Castle Hedingham, Essex

Click here for Castle Hedingham’s Magna Carta baron Robert de Vere

castlehedingham1previewThe family of de Vere of Castle Hedingham epitomised the metamorphosis of the invading Norman knight into the feudal English baron of legend. Most of these dynasties lasted a mere three generations, succumbing to war or pestilence, or simply backing the wrong side in the interminable battles for the throne of England that characterised the mediaeval period in this country. Our family of Normans turned English aristocracy whether by luck or judgement bucked the trend, and survived to sire twenty earls of Oxford over a period of almost six hundred years.

We can try to imagine the remote village of Castle Hedingham as it might have appeared in 1215, one of the most momentous years in the long history of our people. By this time, the de Veres had established an enviable pedigree and numbered among their relatives Hereward the Wake from whom the nearby village of Wakes Colne gets its name, and William FitzOates, father to the legendary Robin Hood.

Our village’s most notable landmarks in the year 1215, the parish church and the castle keep still survive, though all of the domestic houses of that period are long gone, many having been replaced by the beautiful timbered houses of the Tudor and Jacobean merchants and artisans that still grace our little village today. These people and the tenants of the surrounding farms were the source of the earl’s wealth, plus the income they derived from their other manors that formed part of the ‘Honour’ of Castle Hedingham.

castlehedingham2previewRobert de Vere held his manorial court here at his sturdy stone castle overlooking the verdant valley of the River Colne. He was born in 1170, and succeeded in 1214 as the third earl of Oxford. It’s a misnomer really, as the de Veres’ title was in name only, and had nothing to do with land or property in Oxford itself. The de Veres would have liked the earldom of Essex, but that had already been taken by the de Mandevilles. Norman French remained the language of the court, together with the Latin employed for legal and ecclesiastical business. In their terminology, Castle Hedingham was called Hengham ad Castrum. The original Anglo-Saxon name of our place is lost to us.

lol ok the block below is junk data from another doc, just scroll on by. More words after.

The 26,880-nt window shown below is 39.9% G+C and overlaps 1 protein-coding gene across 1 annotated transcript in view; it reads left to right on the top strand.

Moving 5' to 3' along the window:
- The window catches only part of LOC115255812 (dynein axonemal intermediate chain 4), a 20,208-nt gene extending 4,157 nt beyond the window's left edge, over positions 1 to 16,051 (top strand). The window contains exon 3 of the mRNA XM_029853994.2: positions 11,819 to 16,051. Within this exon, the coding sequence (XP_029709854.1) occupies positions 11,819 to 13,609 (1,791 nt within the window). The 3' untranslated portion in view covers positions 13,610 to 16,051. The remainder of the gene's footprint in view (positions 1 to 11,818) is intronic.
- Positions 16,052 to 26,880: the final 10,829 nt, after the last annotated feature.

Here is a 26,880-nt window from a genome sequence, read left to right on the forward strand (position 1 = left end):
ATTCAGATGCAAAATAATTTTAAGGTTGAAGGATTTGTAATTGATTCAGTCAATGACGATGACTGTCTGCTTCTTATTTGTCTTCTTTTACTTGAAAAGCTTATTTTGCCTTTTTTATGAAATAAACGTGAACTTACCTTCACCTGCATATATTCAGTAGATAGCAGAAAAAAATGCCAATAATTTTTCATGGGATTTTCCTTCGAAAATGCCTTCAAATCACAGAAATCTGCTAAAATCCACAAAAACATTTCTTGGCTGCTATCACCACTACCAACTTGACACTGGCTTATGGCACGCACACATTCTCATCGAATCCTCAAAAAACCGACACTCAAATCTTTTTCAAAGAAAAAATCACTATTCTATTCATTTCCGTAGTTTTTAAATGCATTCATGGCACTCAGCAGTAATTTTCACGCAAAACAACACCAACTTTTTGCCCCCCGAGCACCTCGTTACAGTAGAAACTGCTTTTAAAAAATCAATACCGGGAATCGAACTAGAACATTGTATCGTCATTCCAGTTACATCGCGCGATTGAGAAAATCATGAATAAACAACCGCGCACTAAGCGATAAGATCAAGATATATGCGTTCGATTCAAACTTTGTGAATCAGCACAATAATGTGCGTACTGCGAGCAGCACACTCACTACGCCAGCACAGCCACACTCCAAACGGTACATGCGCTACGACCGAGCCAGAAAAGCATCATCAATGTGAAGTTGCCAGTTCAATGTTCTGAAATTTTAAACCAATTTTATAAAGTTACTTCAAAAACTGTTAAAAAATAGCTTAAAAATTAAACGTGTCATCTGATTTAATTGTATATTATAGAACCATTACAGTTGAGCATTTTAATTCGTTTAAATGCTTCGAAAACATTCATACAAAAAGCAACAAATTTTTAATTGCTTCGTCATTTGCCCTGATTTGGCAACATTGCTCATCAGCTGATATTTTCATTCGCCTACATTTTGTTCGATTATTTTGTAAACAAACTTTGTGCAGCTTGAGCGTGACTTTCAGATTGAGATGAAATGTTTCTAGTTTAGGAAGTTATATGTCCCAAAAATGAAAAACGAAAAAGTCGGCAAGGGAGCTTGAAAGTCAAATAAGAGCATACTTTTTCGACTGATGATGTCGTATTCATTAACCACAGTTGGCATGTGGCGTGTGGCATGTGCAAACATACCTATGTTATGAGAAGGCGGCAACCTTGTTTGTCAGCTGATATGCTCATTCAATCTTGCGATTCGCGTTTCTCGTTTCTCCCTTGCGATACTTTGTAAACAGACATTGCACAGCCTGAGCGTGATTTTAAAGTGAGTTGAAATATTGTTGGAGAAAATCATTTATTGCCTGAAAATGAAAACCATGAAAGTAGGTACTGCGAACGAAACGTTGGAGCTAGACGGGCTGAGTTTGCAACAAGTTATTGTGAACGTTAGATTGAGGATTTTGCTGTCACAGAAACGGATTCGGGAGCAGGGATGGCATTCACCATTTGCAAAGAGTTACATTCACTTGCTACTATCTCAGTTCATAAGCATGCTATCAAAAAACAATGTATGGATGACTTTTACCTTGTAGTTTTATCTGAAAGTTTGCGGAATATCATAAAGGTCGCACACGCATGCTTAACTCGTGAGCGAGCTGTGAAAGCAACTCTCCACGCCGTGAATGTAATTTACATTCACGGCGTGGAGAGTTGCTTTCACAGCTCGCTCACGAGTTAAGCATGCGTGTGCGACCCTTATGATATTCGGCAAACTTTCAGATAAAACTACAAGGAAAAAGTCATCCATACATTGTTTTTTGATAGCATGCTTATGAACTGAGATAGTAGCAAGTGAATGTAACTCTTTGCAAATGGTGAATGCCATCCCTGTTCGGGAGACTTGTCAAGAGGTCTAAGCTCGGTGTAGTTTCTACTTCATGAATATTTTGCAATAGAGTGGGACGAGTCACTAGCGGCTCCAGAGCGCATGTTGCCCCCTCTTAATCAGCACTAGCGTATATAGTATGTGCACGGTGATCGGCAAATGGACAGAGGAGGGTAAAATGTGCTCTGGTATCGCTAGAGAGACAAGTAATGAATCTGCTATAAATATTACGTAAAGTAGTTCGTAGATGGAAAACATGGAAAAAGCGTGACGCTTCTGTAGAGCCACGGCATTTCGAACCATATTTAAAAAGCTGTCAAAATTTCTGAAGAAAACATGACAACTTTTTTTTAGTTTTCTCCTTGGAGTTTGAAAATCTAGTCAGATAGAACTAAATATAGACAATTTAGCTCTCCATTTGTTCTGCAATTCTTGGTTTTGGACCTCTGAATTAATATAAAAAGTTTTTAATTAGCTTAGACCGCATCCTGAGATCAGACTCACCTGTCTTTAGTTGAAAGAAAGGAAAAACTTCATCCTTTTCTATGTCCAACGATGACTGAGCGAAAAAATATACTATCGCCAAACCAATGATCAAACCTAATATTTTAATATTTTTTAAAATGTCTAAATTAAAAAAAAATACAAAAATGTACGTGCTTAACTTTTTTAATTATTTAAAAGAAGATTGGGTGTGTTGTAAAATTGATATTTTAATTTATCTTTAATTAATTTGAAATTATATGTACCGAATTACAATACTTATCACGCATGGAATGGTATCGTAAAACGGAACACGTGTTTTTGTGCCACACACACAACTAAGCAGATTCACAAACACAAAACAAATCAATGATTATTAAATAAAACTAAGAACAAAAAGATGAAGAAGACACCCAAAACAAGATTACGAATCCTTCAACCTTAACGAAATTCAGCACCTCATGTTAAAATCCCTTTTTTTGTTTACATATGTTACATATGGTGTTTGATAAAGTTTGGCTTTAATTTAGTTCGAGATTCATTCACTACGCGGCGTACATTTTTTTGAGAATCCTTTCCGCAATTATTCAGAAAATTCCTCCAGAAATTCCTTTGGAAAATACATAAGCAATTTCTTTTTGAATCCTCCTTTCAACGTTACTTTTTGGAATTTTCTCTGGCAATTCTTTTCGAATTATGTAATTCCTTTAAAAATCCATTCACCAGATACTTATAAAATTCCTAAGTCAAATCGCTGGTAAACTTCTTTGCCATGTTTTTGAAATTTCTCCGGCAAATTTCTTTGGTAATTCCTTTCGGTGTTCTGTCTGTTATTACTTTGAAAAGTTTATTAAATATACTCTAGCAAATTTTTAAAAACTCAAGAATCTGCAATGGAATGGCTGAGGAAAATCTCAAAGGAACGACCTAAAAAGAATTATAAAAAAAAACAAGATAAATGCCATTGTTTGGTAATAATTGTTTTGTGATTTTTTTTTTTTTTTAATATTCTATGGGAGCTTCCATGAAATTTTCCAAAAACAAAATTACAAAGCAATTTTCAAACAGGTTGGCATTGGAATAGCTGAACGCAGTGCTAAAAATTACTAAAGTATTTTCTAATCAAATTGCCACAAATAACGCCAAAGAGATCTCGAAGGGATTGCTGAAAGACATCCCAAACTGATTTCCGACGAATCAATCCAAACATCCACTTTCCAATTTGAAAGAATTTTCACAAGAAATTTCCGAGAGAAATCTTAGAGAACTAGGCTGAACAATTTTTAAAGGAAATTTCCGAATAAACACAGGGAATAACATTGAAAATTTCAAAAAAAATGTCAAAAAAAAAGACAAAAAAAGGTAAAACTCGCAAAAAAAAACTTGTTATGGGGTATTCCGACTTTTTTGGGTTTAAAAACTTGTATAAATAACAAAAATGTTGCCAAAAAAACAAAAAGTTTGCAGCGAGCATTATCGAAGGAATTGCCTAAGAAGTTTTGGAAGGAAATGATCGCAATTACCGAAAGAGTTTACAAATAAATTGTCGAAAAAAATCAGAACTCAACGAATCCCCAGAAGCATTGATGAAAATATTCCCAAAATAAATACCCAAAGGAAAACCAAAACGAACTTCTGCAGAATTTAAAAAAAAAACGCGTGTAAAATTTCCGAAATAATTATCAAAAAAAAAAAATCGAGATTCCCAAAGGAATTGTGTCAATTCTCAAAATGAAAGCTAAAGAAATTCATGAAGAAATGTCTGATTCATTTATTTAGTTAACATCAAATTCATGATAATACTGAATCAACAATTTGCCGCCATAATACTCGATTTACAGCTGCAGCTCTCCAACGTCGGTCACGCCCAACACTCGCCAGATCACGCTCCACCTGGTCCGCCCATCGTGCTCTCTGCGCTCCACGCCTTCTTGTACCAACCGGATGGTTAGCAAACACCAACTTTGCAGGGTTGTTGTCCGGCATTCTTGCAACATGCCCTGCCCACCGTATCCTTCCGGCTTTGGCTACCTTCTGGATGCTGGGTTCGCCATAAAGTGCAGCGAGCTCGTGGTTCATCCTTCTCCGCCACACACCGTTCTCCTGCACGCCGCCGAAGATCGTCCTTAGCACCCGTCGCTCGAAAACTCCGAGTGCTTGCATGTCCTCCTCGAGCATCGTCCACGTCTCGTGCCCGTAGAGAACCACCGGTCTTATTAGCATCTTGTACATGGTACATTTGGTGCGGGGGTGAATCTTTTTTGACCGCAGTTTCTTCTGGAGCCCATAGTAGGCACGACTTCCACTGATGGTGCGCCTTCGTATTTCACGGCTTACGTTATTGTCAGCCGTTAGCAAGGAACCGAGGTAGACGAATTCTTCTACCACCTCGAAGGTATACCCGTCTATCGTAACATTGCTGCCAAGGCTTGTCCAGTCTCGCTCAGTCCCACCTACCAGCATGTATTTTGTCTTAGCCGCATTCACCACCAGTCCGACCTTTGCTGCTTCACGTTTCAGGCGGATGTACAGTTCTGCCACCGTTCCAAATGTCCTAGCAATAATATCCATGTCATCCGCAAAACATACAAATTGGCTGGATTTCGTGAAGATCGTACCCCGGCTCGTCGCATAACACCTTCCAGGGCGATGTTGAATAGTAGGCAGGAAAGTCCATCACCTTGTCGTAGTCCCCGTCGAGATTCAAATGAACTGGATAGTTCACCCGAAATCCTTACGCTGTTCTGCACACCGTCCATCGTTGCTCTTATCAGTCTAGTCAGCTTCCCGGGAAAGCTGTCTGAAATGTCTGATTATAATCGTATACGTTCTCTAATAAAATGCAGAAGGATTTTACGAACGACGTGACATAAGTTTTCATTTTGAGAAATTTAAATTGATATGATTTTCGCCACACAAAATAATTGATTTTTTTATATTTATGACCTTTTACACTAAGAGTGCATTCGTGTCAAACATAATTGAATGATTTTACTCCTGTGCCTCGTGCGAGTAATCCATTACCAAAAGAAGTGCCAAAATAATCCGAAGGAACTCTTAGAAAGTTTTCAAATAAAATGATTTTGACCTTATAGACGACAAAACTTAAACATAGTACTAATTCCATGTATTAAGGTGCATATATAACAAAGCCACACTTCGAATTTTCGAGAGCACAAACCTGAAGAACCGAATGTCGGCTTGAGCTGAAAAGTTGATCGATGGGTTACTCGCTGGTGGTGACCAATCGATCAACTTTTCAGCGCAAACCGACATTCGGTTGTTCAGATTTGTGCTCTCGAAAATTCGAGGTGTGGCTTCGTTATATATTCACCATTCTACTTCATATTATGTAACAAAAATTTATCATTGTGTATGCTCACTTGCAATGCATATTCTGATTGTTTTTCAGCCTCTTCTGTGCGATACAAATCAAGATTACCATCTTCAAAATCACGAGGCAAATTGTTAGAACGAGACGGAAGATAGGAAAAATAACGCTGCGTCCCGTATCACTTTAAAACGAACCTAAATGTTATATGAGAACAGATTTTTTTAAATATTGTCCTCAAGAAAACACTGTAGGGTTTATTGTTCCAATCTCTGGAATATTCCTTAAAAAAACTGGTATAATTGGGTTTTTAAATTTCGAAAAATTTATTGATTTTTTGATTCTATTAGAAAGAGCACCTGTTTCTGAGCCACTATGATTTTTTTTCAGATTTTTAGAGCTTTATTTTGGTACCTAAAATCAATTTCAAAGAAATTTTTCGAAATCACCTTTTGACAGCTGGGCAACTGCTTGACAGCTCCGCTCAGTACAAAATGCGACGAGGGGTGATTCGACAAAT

Robert, the third earl of Oxford held his lands and titles as the gift of the reigning monarch King John. They were, in part, a surety for his good behaviour and loyalty. The King was crowned at Westminster on Ascension Day 1199, and six years later, he visited Aubrey de Vere, Robert’s brother at Hedingham on the 16th of October. This was a grand occasion that called for all the mediaeval pomp and ceremony the earl could muster. The village and its market and taverns made a tidy profit from the throngs of soldiers and court officials that accompanied the King, while the Great Hall at the castle put on lavish entertainment, supplemented by daily hunting parties in the Great Park to the east, which the King especially loved.

This amicability was not to last, for Robert became alarmed at the King’s arrogance and greed, and his feelings were shared by other Barons. They held a meeting at Stamford and determined to compel the King to agree to a charter of human rights for his subjects. The furious King was forced to attach the great seal of England to the charter (the Magna Carta) by twenty-five of his Barons in the meadow of Runnymede, June 15, 1215.